The Optimus Maximus is a brilliant concept. Putting a screen in every single key of a keyboard and allowing it to display whatever you like is a trick that looks really cool and has the potential to be useful. As such we have to applaud Art Lebedev for bringing the product to market. Unfortunately, simply creating a product isn’t where the story ends, it also has to be worth buying and here is where the Optimus Maximus falls down. It’s astronomical price means it’s really only a toy for the very rich.

Score in detail

  • Value 2
  • Features 8
  • Design 8

More from TrustedReviews

LG Q8 finally brings the V20’s promise to Europe

Atari is now in the speaker business… and the hat business

Thinner Moto Z2 Force could come with a huge trade-off

HyperLoop One

Elon Musk’s Hyperloop gathering pace as NY-DC link gets ‘OK’


Is this proof an N64 Classic will follow the SNES?

Agents of Mayhem preview

cats 17

Why you’ll want to download this OnePlus 5 update today

Golf rory

British Open Golf Live Stream: How to watch online for free

Call of Duty: Infinite Warfare for Xbox One down to under £9

Samsung Gear S3 finally gets Samsung Pay support in UK

Welcome to the all new Trusted Reviews

Netgear Arlo

Netgear Arlo Pro

Cat Amazon

Are you kitten me? Pet translation devices tipped for future smart homes

fire emblem warriors

Fire Emblem Warriors


Pokkén Tournament DX

TP-Link Smart Wi-Fi LED Bulb 5

TP-Link Smart Wi-Fi LED Bulb

Samsung Pay

Samsung Pay now lets you use your PayPal funds at the checkout

assassins creed origins

Ubisoft teases new games for Nintendo Switch, coming ‘quite soon’

amazon echo

Ask Vodafone: Mobile network’s first Amazon Alexa voice skill is revealed

Google Feed

The Google app’s new personalised feed might just drag you off Facebook

z2play 9

Moto Z2 Play

Mira Prism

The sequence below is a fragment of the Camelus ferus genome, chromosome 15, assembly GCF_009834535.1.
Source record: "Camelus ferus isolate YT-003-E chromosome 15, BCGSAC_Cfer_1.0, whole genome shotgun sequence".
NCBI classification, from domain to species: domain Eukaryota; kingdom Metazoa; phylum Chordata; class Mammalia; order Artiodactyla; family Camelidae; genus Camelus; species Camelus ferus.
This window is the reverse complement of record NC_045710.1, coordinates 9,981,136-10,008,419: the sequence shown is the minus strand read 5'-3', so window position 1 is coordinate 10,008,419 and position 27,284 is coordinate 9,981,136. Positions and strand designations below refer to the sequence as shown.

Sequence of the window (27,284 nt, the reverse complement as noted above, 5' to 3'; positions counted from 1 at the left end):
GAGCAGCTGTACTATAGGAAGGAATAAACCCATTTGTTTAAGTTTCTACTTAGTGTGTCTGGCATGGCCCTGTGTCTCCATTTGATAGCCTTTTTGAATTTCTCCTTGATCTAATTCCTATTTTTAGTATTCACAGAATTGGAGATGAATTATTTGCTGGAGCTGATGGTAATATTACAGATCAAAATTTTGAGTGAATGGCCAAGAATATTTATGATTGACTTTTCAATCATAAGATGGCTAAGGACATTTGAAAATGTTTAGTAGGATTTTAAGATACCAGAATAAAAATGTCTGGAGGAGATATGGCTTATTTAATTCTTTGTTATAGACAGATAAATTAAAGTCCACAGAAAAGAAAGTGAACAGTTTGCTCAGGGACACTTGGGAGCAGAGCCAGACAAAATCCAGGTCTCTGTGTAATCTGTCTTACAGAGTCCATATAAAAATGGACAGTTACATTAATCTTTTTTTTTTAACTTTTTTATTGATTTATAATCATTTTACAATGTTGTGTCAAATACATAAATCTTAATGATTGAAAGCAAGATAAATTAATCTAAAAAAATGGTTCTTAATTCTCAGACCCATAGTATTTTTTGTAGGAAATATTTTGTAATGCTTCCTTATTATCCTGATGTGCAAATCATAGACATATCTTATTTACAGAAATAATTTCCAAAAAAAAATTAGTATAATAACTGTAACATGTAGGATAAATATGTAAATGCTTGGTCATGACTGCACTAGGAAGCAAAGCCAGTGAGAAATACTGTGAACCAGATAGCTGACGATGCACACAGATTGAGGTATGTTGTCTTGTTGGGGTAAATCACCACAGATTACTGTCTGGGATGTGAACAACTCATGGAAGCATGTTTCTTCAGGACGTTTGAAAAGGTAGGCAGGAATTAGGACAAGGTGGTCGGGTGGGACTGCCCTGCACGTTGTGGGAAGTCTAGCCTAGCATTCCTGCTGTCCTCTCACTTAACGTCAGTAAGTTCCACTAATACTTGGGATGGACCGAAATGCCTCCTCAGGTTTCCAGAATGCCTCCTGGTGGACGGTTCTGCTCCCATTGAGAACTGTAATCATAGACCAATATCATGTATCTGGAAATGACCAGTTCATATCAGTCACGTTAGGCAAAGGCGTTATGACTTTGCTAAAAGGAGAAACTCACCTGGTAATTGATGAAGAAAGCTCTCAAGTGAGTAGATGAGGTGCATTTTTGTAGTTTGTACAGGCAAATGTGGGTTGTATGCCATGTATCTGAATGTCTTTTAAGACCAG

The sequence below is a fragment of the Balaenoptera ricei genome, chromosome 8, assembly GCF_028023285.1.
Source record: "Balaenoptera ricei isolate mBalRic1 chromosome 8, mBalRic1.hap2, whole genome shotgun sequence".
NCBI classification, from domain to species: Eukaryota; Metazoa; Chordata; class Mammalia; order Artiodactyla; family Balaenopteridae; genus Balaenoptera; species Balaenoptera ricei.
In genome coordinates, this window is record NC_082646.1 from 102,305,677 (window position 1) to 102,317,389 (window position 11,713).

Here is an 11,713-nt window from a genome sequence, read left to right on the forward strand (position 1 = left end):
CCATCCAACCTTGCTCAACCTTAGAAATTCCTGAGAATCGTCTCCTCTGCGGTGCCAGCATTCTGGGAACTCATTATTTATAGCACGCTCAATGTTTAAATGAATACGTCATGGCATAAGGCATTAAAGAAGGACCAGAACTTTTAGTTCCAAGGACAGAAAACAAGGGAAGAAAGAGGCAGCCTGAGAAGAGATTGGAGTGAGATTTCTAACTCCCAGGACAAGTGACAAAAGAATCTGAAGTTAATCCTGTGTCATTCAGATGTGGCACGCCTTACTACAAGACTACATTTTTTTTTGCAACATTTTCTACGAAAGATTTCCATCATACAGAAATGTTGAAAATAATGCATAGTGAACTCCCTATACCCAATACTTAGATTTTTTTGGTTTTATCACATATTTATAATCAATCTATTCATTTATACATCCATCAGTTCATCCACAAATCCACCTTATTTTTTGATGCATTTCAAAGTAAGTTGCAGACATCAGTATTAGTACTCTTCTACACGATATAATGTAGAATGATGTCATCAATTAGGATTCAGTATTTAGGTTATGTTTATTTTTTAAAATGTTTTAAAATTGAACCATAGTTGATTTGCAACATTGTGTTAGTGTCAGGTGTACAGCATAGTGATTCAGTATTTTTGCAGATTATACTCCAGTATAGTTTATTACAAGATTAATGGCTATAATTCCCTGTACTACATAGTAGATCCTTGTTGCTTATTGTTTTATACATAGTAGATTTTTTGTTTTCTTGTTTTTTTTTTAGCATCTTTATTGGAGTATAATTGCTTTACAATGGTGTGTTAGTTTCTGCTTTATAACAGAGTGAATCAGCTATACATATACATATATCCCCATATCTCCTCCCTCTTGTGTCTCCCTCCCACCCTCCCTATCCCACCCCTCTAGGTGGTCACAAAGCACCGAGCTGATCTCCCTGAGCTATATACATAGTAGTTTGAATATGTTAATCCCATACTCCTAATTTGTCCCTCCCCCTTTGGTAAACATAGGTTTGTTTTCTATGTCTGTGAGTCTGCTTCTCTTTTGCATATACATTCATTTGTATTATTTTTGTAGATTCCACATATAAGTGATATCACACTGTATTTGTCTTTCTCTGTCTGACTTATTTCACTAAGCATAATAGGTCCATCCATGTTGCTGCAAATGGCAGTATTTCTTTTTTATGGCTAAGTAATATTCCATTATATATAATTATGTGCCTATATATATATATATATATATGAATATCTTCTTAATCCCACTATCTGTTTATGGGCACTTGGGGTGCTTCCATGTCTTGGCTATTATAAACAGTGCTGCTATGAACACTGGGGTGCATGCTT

For just $99 you can bring AR to the iPhone 7

Samsung Galaxy S8

Samsung Galaxy S9 displays may be the same, save one major new feature

movie theatre

The Netflix Effect: ‘Binge-watching’ is coming to movie theatres

Porsche MIssion E

Porsche’s latest electric car chargers put Tesla to shame

EE logo

EE’s new 20GB SIM-free deal is the best value tariff you’ll see all summer


These are the first images from the ISS – as captured by a zero-gravity drone

iMac 21.5-inch 4K (2017)

LG V30 case

LG V30 design ‘confirmed’ ahead of IFA 2017 launch

iPhone 7 vs iPhone SE

Waiting for the iPhone SE 2? Sadly, it could be a one-and-done

Google Glass Enterprise

Google Glass 2 has arrived, sort of

Denon AH-C621R

Denon AH-C621R

BBC Proms

Get ready to listen to the BBC Proms like never before

Fender Newport Monterey Bluetooth speakers

Fender’s new Bluetooth speakers look just like tiny guitar amps

Garmin Vivosmart 3

Garmin Vivosmart 3


Is the laptop travel ban dead? Electronics restrictions lifted by TSA but UK fails to follow suit

KitSound Immerse

KitSound Immerse Wireless Headphones


It’s World Emoji Day and Apple is showing off all of its newcomers

Porn Block

Privacy fears as UK plans age verification for porn sites


New WhatsApp feature could give Apple’s iMessage a run for its money